Three tickets come together for a debate prior to Wednesday’s campus-wide election
On an average day, Taco Bell is about the most exciting thing you can find in the basement of LaFortune. This was not the case Monday night, when a debate was held between the three tickets vying to be Notre Dame’s next Student Body President and Vice President. Elections are scheduled for this Wednesday, February 5, but there is no need to worry if you have not been following the race up to this point, as this article will attempt to showcase the major platforms that the three tickets presented during Monday’s debate.
The race began quietly on January 26, when the Judicial Council tweeted the approval of the tickets of Lauren Vidal-Matt Devine, Olivia LaMagna-Rohan Andresen and Connor McCabe-Sean Campbell. The debate, meanwhile, had a much louder beginning. Two students walked into the basement with speakers on their shoulders that were blasting Miley Cyrus’s “Party in the USA.” The whole crowd began clapping and singing, but the audience was quickly quieted down so the debate could begin.
The first ticket to speak was that of Olivia LaMagna and Rohan Andresen. LaMagna is the current junior class president and a resident of Farley Hall, while Andresen is a sophomore class senator from Siegfried Hall. The candidates asked the crowd to imagine what the function of student government should be. They placed a heavy emphasis throughout the debate on building a deeper relationship with the local community in South Bend. LaMagna stated that she wanted to shift the dynamic of the city and the school, in order to take advantage of the cultural richness that exists downtown.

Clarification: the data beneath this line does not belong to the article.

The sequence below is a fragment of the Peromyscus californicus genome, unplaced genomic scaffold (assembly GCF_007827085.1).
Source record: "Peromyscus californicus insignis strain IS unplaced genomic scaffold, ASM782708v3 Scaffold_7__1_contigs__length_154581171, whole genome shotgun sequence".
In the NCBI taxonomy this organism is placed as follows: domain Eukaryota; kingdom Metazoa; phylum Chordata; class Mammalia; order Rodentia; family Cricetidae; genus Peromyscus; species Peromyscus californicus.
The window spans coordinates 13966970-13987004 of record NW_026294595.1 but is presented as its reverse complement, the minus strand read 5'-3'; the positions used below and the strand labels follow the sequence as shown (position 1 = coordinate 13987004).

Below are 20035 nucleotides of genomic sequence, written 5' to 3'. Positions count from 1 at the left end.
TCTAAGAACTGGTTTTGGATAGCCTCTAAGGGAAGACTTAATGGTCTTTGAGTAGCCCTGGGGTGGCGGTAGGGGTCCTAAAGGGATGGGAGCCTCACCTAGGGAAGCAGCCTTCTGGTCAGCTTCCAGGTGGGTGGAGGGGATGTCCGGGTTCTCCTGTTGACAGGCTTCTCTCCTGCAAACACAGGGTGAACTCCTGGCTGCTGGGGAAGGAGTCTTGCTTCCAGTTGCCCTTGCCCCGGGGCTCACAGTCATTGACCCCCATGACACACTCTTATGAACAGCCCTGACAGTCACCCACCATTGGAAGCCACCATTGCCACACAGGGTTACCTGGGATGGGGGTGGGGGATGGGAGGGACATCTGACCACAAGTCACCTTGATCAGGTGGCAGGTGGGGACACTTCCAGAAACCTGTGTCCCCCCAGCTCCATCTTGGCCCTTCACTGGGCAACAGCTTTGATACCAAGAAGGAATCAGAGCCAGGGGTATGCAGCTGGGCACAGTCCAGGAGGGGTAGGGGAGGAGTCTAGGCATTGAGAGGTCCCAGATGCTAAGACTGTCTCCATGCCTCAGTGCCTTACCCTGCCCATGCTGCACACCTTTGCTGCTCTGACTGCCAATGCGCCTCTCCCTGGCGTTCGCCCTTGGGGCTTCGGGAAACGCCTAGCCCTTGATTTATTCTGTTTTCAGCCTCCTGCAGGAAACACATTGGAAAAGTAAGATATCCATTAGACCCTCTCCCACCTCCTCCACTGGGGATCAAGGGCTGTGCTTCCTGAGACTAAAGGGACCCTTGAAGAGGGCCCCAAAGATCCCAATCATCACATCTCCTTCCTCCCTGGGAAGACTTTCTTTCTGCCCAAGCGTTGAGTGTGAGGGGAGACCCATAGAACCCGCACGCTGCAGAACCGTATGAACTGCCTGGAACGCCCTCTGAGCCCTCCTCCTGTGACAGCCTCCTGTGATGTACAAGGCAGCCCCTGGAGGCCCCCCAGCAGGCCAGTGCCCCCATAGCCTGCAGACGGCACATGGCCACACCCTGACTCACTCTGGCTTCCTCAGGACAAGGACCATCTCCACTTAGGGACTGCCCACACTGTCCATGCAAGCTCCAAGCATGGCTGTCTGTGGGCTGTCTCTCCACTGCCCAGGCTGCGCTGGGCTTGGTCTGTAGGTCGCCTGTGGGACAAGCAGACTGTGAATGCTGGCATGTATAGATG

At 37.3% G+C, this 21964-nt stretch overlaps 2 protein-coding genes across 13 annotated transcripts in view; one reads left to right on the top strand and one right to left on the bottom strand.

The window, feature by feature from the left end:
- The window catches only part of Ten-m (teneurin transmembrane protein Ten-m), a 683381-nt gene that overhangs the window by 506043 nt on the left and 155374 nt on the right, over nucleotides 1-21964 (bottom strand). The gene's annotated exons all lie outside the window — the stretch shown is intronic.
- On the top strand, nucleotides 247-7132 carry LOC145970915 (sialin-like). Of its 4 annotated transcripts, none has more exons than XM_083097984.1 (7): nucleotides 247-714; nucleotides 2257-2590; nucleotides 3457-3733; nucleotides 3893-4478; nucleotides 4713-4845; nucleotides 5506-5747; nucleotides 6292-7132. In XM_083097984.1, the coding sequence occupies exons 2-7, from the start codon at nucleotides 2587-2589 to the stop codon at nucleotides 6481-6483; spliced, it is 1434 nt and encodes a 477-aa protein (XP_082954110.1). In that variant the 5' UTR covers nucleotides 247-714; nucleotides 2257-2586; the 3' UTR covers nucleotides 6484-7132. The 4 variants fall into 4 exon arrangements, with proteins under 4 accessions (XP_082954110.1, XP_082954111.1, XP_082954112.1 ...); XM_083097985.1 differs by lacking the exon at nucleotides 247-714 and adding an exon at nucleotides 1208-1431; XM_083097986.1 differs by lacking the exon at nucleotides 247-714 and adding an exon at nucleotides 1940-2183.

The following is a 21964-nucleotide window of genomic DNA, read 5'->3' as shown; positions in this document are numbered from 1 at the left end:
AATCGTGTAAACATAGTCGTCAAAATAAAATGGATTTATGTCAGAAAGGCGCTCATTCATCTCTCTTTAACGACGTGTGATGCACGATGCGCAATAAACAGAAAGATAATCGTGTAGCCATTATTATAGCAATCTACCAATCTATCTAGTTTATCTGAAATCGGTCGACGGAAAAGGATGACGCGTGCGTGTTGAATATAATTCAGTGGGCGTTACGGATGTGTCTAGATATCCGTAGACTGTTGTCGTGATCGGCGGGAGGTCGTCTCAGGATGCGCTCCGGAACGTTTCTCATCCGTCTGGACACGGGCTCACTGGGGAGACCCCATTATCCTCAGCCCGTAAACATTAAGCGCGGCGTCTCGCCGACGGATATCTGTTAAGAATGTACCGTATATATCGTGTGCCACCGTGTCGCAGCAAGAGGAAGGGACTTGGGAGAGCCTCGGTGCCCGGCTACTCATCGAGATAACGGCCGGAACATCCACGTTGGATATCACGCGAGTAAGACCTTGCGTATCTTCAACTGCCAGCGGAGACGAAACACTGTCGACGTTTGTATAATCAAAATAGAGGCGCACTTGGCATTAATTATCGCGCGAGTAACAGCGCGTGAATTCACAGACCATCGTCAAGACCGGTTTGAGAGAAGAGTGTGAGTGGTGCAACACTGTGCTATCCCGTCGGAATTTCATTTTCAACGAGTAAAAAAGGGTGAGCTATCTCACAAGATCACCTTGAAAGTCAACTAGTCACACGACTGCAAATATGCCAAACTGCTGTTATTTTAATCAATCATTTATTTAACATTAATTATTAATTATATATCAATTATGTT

Lauren Vidal and Matt Devine agreed with these ideas of building community set out by LaMagna, and added that their whole platform could be simplified into the improvement of the students, the community and the world. Lauren Vidal is a junior from Pasquerilla West who has an impressive background in student government, while Matt Devine is a junior from Knott Hall who headed the Department of Gender Issues during his sophomore year. Vidal and Devine called for every student to have his or her own personalized Notre Dame experience.
Vidal and Devine went into much detail on the many programs that they have envisioned for the student body. Their biggest proposed community initiative is the “29 v. 29 Project”, in which each dorm would “adopt” a local underprivileged family for the holidays. They also came up with the idea to install Quad Markets on South Quad next year, in which local farmers and artisans would come to campus to sell their products alongside students who would have an opportunity to take a shot at business in the real world. Vidal also pushed for increased freshman involvement in student government, and for making student government itself more friendly and approachable.